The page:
Self-Awareness and Alterity

Cloth Text – $89.95

ISBN 978-0-8101-1700-6

Paper Text – $39.95

ISBN 978-0-8101-1701-3
Publication Date
August 1999
Page Count
291 pages
Trim Size
6 x 9

Self-Awareness and Alterity

A Phenomenological Investigation
Dan Zahavi

Winner of the 2000 The Edward Goodwin Ballard Prize in Phenomenology

In the rigorous and highly original Self-Awareness and Alterity, Dan Zahavi provides a sustained argument that phenomenology, especially in its Husserlian version, can contribute something decisive to the analysis of self-awareness. Taking on recent discussions within both analytical philosophy (Shoemaker, Castaneda, Nagel) and contemporary German philosophy (Henrich, Frank, Tugendhat), Zahavi argues that the phenomenological tradition has much more to offer when it comes to the problem of self-awareness than is normally assumed. As a contribution to the current philosophical debate concerning self-awareness, the book presents a comprehensive reconstruction of Husserl's theory of pre-reflective self-awareness, thereby criticizing a number of prevalent interpretations and a systematic discussion of a number of phenomenological insights related to this issue, including analyses of the temporal, intentional, reflexive, bodily, and social nature of the self.
About the Author

Dan Zahavi is a professor of philosophy and the director of the Center for Subjectivity Research at the University of Copenhagen. He is the author of more than eight books, including Subjectivity and Selfhood: Investigating the First-Person Perspective, Self and Other: Exploring Subjectivity, Empathy, and Shame, and Husserl's Legacy.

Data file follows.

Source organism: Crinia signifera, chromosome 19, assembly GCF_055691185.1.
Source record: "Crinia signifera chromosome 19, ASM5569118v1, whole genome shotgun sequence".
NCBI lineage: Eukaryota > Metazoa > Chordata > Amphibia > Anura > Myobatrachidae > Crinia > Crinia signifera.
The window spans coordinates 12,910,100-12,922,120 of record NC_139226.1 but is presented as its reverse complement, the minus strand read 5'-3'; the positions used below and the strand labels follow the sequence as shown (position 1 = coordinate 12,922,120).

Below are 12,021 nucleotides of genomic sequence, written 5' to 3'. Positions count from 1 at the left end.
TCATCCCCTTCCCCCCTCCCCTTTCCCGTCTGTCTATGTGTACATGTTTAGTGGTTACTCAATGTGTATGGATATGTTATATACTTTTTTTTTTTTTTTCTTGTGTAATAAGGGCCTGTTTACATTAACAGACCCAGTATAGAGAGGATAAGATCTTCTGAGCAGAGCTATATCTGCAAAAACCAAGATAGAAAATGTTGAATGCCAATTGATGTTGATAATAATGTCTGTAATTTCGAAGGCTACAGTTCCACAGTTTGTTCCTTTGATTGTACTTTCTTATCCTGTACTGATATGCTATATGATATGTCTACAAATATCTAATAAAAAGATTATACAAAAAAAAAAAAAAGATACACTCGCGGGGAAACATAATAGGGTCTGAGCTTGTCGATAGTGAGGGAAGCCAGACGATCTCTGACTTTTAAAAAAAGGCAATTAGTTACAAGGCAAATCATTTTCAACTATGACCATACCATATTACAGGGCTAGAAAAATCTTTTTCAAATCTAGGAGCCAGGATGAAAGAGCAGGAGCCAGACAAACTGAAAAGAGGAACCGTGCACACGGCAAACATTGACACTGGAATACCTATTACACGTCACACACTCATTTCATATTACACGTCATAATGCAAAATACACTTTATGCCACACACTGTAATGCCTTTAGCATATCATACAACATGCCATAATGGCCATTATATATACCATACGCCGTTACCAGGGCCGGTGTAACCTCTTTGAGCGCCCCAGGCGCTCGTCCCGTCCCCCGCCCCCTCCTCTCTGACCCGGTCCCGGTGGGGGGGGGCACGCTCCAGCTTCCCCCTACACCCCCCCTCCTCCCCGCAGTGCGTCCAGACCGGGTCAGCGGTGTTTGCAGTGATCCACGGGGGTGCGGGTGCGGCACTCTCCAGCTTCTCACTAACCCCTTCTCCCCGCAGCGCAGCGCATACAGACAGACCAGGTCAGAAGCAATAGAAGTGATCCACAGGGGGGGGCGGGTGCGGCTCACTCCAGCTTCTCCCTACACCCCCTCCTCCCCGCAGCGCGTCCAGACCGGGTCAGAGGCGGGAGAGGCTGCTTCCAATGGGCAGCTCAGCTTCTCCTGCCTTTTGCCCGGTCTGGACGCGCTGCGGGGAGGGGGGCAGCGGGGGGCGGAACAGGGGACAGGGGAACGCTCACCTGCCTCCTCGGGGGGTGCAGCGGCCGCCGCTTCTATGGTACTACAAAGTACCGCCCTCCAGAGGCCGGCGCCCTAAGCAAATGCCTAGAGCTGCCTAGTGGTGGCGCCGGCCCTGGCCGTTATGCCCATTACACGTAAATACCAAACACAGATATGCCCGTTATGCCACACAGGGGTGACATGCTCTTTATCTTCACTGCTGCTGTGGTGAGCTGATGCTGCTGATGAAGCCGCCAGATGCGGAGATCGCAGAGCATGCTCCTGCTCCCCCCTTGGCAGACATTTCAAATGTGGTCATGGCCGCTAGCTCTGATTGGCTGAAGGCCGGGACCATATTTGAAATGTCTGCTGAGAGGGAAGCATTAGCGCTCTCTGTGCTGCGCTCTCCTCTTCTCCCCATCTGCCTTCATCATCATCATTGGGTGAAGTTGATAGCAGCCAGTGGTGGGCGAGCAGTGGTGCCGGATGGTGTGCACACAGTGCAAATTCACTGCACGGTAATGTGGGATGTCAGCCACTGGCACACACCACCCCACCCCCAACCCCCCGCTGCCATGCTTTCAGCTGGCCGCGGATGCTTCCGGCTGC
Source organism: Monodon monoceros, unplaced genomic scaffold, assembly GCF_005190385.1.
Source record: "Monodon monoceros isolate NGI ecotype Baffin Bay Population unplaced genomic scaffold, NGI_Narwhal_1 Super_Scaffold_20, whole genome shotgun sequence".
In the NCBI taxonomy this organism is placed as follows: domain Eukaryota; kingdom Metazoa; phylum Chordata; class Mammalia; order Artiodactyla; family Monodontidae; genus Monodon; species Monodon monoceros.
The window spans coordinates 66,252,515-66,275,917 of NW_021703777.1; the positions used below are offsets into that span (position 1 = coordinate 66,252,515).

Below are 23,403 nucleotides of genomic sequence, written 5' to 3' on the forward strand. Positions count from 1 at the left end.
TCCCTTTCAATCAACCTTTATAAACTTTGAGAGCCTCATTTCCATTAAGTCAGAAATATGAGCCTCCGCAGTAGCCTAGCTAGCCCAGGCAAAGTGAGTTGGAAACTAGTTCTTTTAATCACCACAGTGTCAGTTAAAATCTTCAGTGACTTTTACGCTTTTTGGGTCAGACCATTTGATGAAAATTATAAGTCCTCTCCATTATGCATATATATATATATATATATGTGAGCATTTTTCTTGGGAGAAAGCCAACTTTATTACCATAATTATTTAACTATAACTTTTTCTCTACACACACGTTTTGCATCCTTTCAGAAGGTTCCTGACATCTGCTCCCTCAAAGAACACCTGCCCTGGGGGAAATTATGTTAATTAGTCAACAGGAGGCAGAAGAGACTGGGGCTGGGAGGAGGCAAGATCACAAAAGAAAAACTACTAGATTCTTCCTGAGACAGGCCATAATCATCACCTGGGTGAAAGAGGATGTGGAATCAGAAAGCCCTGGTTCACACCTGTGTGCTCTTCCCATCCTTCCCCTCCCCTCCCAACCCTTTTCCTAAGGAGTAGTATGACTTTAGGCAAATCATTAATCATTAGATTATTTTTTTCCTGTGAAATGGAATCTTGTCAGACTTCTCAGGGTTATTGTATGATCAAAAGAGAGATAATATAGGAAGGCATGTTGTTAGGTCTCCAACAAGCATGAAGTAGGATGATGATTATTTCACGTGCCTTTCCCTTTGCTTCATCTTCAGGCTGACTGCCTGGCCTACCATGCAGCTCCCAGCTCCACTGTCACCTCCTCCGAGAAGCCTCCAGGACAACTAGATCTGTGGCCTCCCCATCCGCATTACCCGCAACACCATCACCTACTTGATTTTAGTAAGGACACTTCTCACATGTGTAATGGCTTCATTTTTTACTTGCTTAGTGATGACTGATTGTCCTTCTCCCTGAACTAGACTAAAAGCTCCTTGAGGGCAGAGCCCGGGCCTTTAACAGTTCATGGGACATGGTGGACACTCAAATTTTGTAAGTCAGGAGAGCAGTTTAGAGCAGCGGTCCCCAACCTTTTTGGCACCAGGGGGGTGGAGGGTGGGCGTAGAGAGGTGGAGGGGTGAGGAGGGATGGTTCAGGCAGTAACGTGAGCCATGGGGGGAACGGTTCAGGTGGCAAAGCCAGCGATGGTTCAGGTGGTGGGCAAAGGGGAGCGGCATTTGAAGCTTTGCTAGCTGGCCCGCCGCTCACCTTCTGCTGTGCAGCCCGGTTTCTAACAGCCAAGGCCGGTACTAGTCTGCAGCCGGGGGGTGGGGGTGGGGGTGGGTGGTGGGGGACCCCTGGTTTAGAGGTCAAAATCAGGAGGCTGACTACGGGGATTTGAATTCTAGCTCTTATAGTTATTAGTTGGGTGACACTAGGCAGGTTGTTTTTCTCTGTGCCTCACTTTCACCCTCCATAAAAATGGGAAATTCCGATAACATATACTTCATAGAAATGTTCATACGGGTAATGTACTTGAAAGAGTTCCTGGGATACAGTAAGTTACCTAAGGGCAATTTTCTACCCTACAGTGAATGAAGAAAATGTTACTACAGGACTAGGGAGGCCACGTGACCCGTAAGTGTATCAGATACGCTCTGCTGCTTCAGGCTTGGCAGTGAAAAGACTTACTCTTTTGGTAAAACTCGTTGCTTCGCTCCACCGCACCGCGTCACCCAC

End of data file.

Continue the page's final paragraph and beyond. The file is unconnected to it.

"This book, significant in its phenomenological detail, shows how phenomenology can contribute important insights that are easily overlooked in both analytic and scientific accounts of human experience." —Shaun Gallagher, author of The Inordinance of Time 

Self-Awareness and Alterity "is well organized, clear, and evenhanded, and it advances a thesis that is highly original and convincing, one that should command attention not only from phenomenologists but from any philosopher interested in the topic of self-awareness... There simply is no other work in phenomenology that goes at the problem of self-awareness in such detail and in such a systematic and illuminating way." —Steven Crowell, author of Husserl, Heidegger, and the Space of Meaning

"An ambitious and original discussion of subjectivity and self-consciousness . . . accessible, rigorous, and engaging." —Robert Piercey, author of The Uses of the Past From Heidegger to Rorty